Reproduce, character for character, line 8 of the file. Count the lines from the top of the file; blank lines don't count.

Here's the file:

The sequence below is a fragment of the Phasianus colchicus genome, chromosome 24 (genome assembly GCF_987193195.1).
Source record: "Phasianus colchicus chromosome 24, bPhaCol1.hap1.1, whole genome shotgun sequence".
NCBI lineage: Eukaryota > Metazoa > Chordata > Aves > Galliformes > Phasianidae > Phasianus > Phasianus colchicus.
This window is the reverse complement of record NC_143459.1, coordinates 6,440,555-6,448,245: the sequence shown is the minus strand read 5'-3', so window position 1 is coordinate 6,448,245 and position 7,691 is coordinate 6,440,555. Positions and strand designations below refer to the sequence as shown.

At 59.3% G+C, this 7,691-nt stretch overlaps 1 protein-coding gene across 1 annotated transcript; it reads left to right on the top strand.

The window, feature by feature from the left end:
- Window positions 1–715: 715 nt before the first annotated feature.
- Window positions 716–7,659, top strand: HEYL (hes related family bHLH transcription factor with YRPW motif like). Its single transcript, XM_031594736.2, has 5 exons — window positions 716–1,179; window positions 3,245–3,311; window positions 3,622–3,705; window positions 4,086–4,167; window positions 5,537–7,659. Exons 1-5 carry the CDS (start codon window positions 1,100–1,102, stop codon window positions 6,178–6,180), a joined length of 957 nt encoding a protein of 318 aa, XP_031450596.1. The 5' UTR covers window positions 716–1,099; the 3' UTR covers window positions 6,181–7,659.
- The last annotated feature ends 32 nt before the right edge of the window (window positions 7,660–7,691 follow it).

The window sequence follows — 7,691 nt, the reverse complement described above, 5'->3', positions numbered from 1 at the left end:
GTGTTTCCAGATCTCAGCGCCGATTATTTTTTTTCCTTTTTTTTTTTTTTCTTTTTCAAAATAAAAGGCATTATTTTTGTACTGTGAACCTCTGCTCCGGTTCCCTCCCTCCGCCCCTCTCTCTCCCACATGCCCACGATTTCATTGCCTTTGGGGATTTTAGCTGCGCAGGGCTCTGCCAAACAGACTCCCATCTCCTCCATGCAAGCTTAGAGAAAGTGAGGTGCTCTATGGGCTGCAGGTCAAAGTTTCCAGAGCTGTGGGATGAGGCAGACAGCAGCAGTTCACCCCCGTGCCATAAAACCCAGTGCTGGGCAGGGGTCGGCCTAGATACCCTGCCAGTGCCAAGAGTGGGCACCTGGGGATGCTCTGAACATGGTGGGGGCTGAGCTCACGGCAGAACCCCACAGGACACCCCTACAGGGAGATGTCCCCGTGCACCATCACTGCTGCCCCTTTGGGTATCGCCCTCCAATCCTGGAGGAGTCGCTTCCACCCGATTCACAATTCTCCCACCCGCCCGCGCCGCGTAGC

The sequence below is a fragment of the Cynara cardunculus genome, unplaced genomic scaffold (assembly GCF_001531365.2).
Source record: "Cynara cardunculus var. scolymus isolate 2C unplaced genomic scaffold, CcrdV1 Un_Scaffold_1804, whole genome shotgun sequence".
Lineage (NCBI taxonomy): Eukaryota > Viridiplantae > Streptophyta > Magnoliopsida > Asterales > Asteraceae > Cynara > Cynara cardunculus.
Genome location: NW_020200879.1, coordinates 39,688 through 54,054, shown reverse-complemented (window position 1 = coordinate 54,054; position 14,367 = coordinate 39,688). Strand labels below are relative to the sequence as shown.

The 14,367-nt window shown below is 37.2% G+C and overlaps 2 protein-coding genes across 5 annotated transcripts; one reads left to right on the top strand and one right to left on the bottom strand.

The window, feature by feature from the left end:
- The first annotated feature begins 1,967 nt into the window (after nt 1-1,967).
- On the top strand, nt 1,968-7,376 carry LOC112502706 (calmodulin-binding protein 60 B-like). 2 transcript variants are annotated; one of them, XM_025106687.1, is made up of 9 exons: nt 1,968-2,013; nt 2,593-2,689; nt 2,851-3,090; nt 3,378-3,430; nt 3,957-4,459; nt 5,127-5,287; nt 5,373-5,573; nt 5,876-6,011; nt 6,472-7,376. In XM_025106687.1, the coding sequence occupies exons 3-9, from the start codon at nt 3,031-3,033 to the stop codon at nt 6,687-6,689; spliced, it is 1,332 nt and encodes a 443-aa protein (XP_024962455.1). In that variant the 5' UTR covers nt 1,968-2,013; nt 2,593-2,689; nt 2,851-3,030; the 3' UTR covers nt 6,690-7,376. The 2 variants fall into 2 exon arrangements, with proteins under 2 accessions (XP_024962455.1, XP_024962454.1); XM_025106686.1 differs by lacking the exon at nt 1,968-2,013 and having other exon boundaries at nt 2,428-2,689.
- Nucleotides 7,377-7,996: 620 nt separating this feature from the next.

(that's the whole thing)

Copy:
- Window positions 716–7,659, top strand: HEYL (hes related family bHLH transcription factor with YRPW motif like). Its single transcript, XM_031594736.2, has 5 exons — window positions 716–1,179; window positions 3,245–3,311; window positions 3,622–3,705; window positions 4,086–4,167; window positions 5,537–7,659. Exons 1-5 carry the CDS (start codon window positions 1,100–1,102, stop codon window positions 6,178–6,180), a joined length of 957 nt encoding a protein of 318 aa, XP_031450596.1. The 5' UTR covers window positions 716–1,099; the 3' UTR covers window positions 6,181–7,659.